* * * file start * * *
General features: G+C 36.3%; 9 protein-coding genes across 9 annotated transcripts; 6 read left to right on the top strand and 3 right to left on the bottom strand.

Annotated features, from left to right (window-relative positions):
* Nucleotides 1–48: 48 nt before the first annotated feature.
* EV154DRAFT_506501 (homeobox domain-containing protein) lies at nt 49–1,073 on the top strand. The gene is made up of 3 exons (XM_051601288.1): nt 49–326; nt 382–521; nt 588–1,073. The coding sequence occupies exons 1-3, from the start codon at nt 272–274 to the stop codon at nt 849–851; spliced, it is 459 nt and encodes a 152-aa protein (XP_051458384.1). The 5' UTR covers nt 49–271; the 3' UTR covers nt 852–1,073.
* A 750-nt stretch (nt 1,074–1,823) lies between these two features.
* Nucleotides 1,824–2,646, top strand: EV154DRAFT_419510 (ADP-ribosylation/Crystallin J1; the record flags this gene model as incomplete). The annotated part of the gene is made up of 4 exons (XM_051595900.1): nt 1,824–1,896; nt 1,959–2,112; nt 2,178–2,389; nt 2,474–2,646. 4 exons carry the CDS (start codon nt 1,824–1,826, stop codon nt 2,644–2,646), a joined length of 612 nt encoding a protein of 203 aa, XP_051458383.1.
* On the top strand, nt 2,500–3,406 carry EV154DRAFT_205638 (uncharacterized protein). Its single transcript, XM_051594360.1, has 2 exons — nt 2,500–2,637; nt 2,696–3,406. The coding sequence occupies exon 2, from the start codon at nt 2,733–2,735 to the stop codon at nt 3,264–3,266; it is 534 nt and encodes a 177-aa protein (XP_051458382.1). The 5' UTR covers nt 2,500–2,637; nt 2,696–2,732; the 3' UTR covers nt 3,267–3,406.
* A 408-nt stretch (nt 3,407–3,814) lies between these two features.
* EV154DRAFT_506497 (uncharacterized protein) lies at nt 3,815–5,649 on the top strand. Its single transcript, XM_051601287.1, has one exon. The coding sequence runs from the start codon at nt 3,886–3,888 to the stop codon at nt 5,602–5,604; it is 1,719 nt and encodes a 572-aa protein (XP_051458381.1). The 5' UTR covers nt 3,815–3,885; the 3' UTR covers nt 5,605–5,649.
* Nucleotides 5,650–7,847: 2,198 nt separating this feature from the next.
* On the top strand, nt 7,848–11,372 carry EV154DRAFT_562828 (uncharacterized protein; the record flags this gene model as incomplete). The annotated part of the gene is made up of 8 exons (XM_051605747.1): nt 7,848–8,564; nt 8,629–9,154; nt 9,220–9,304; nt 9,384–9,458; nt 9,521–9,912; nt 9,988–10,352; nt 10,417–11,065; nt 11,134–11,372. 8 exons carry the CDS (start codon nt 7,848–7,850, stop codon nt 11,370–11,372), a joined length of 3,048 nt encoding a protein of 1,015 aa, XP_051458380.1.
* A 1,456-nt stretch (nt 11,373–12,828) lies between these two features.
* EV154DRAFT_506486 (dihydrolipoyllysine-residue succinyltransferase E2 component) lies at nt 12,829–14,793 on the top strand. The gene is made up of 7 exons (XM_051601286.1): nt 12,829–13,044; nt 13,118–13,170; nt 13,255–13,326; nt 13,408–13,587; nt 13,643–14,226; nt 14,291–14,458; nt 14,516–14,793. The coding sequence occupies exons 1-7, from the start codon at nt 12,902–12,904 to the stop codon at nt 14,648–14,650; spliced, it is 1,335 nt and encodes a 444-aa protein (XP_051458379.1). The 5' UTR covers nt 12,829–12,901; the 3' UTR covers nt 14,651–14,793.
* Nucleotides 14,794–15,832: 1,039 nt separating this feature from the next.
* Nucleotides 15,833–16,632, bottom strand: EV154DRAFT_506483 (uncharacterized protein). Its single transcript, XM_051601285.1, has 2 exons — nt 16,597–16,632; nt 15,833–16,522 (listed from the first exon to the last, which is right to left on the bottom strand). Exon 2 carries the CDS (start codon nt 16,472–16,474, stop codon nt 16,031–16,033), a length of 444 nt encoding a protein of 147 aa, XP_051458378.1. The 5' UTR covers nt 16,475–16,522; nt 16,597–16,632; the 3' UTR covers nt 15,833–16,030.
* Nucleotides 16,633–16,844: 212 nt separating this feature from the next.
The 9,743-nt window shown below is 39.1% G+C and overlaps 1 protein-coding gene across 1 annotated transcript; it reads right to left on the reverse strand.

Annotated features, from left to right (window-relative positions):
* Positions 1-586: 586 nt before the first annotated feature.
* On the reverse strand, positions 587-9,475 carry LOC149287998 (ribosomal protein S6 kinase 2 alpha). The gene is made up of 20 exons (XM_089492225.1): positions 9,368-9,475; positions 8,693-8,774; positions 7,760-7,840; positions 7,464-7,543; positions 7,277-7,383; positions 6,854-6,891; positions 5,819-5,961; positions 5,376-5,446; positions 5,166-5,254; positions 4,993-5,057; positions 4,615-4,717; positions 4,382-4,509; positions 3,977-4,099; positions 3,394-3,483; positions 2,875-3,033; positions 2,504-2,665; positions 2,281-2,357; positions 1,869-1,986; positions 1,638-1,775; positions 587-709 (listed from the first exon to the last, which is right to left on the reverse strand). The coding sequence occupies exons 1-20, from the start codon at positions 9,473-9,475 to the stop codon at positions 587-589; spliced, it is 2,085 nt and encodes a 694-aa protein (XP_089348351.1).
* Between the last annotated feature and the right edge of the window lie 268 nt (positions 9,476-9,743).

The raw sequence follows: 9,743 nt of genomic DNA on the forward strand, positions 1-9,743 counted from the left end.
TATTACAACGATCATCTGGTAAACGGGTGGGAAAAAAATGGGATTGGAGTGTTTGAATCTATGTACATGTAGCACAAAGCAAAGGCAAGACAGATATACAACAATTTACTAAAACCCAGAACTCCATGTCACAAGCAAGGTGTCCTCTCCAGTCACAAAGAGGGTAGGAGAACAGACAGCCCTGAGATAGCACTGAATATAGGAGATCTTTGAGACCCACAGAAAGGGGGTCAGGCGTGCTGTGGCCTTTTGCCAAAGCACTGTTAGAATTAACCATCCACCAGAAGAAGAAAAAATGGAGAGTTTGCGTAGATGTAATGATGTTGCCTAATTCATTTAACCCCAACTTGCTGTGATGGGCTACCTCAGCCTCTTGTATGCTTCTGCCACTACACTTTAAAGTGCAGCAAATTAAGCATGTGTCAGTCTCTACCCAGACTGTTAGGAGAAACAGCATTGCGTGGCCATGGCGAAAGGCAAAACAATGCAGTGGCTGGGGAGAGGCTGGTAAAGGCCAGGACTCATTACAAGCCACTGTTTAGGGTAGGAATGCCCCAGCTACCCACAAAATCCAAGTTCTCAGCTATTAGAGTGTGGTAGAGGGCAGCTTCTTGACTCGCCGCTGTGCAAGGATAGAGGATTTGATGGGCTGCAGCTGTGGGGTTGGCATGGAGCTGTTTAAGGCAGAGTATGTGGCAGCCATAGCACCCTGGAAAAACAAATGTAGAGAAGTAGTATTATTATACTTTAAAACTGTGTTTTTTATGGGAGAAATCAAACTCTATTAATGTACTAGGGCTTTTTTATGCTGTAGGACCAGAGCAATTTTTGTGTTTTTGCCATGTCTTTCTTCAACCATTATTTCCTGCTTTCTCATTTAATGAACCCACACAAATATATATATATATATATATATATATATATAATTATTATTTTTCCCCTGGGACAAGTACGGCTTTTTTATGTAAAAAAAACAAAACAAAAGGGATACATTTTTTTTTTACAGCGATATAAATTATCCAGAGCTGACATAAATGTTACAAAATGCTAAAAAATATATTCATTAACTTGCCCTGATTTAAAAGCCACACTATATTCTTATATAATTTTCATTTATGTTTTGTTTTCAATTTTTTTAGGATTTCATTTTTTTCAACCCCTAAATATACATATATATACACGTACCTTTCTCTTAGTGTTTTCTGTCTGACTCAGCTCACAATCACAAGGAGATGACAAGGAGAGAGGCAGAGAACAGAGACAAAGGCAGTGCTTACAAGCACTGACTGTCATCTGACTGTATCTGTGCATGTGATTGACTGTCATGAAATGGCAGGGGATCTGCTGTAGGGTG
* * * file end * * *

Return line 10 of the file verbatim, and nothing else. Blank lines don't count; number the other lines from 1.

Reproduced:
* Nucleotides 5,650–7,847: 2,198 nt separating this feature from the next.